Bongbong Marcos on EDSA revolt: It was politics

Paterno Esmaquel II
Downplaying the 1986 People Power Revolution, Senator Ferdinand ‘Bongbong’ Marcos Jr says he wants to focus on ‘a revolution to make our country free’

DOWNPLAYING EDSA. Senator Ferdinand 'Bongbong' Marcos Jr (2nd from right) says the People Power Revolution that ousted his father 'was politics.' (L-R): Former First Lady Imelda Marcos, Manila Mayor Joseph Estrada, and Senator Juan Ponce Enrile. Photo by Alecs Ongcal/Rappler

MANILA, Philippines – While harping on the Philippine revolution against Spain until 1898, Senator Ferdinand “Bongbong” Marcos Jr said nothing in his speech on Saturday, October 10, about the uprising that ousted his father in 1986.

When asked about the 1986 People Power Revolution, Marcos told reporters on Saturday: “Iba naman ‘yon. Pulitika ‘yon (That’s different. That was politics).”

He then referred to the new revolution he wants for the Philippines. “Ito ay rebolusyon para maging malaya ang ating bansa (This is a revolution to make our country free).”

This comes after Marcos, in a speech launching his vice presidential bid, referred to the anti-Spain movement to slam the administration of President Benigno Aquino III.

Marcos spoke before hundreds of supporters, including a mix of personalities such as former Marcos defense minister Juan Ponce Enrile, who helped lead the uprising that ousted the senator’s father.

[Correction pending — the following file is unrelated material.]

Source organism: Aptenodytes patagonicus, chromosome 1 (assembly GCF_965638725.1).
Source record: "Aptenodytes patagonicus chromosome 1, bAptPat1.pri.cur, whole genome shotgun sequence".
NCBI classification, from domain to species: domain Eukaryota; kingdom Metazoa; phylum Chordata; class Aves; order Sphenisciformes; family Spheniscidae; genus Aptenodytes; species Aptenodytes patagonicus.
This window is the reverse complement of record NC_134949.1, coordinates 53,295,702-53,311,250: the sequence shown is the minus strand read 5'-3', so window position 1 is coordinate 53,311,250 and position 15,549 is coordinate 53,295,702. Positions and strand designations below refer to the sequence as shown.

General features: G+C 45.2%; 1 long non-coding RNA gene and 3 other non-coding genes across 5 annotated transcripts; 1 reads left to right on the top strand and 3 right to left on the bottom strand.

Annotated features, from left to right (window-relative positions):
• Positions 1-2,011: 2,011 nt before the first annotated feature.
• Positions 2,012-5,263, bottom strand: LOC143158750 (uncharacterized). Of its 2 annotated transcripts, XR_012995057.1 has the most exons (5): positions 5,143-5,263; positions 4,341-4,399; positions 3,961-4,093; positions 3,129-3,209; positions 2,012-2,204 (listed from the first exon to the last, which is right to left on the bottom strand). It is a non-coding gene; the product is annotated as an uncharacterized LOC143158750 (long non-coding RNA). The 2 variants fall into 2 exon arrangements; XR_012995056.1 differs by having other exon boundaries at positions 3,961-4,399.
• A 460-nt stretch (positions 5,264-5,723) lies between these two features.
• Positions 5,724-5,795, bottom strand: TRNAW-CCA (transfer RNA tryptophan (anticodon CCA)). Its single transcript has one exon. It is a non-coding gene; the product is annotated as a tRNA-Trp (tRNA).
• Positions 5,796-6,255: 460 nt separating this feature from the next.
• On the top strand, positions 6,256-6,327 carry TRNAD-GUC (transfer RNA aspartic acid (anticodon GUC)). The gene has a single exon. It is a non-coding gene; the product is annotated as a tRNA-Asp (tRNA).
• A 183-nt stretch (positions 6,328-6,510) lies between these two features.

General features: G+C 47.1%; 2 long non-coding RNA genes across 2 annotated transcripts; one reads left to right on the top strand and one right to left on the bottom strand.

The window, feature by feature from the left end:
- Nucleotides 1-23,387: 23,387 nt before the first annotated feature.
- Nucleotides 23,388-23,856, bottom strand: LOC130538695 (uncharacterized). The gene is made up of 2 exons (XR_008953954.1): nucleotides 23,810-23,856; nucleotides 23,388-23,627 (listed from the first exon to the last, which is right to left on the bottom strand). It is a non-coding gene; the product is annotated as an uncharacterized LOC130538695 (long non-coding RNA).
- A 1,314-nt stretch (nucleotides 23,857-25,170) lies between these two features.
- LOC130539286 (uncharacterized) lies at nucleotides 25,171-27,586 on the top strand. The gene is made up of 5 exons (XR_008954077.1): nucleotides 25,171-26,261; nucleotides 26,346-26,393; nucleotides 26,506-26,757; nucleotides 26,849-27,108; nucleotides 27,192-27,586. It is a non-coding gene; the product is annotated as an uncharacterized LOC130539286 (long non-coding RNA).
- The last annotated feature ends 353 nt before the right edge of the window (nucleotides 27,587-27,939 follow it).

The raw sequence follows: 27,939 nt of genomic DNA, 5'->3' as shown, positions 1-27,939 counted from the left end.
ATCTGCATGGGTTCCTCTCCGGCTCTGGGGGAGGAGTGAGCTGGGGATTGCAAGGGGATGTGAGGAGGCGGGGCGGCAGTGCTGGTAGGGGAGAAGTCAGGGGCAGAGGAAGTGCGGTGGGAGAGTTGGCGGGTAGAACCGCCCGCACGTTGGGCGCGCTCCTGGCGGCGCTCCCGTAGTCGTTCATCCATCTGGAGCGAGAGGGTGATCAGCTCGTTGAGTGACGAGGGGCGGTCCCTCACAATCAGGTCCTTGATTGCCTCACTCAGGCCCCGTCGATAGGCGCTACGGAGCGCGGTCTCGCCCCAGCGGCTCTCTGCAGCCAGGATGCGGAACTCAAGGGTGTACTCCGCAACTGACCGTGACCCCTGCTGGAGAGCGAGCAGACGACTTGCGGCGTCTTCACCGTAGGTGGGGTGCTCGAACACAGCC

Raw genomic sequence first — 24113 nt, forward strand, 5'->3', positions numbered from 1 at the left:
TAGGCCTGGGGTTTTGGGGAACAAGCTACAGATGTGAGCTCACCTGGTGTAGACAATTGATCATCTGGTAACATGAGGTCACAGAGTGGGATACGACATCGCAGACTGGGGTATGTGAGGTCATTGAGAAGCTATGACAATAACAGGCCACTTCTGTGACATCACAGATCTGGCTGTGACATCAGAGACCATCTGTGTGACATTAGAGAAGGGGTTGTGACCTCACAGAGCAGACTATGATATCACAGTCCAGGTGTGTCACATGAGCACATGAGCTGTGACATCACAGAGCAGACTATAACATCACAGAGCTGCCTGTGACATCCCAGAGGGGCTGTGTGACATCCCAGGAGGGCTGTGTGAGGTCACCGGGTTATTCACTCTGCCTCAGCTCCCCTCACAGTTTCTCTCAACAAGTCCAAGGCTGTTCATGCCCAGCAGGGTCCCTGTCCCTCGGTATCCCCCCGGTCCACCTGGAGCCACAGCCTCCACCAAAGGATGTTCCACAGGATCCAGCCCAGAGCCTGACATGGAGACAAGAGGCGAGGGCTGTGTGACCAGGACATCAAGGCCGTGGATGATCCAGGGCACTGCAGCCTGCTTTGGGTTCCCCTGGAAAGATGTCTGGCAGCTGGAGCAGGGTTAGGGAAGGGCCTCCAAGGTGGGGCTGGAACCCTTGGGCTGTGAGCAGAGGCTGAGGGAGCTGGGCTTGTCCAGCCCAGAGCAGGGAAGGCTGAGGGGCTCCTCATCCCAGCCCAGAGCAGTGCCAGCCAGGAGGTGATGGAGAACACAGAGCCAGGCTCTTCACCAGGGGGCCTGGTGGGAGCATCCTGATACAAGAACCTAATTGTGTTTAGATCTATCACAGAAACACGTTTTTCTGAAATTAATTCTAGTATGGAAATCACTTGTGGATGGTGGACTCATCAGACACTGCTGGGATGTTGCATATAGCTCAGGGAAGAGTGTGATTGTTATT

In his speech, Marcos also cited the sacrifices of heroes like General Antonio Luna, the subject of a recent popular movie.

‘I will lead a revolution’

Reporters later asked Marcos about allegations that his father masterminded the killings of other Philippine heroes, among them, Senator Benigno Aquino Jr, the father of the incumbent president.

Marcos brushed aside these claims.

Hindi ‘yan ang ating pinag-uusapan. Ang pinag-uusapan natin ay sa kasalukuyan, kung ano ang hinahanap ng ating mga kababayan sa ating mga lider (That’s not what we’re talking about. What we’re talking about is the present, what our countrymen are looking for in our leaders),” he said. (READ: Marcos: Filipinos want solutions, not history talk)

Marcos, for one, delivered a litany of problems hounding the Aquino administration. These include the glitch-ridden Metro Rail Transit line 3 (MRT3), the death of the Special Action Force troopers or SAF 44 in Maguindanao, the illegal drug problem, and slow government relief for Super Typhoon Yolanda (Haiyan) survivors.

Marcos said: “Hindi pa tapos ang rebolusyon. Hindi pa tayo lubos na malaya (The revolution is not yet over. We are not yet truly free).”

He added, “Sa tulong ninyo at ng bayan, pamumunuan ko ang isang rebolusyon sa puso, isip, at gawa.” (I will lead a revolution in heart, mind, and action.) – Rappler.com

Paterno Esmaquel II

Paterno R. Esmaquel II, news editor of Rappler, specializes in covering religion and foreign affairs. He obtained his MA Journalism degree from Ateneo and later finished MSc Asian Studies (Religions in Plural Societies) at RSIS, Singapore. For story ideas or feedback, email him at pat.esmaquel@rappler.com.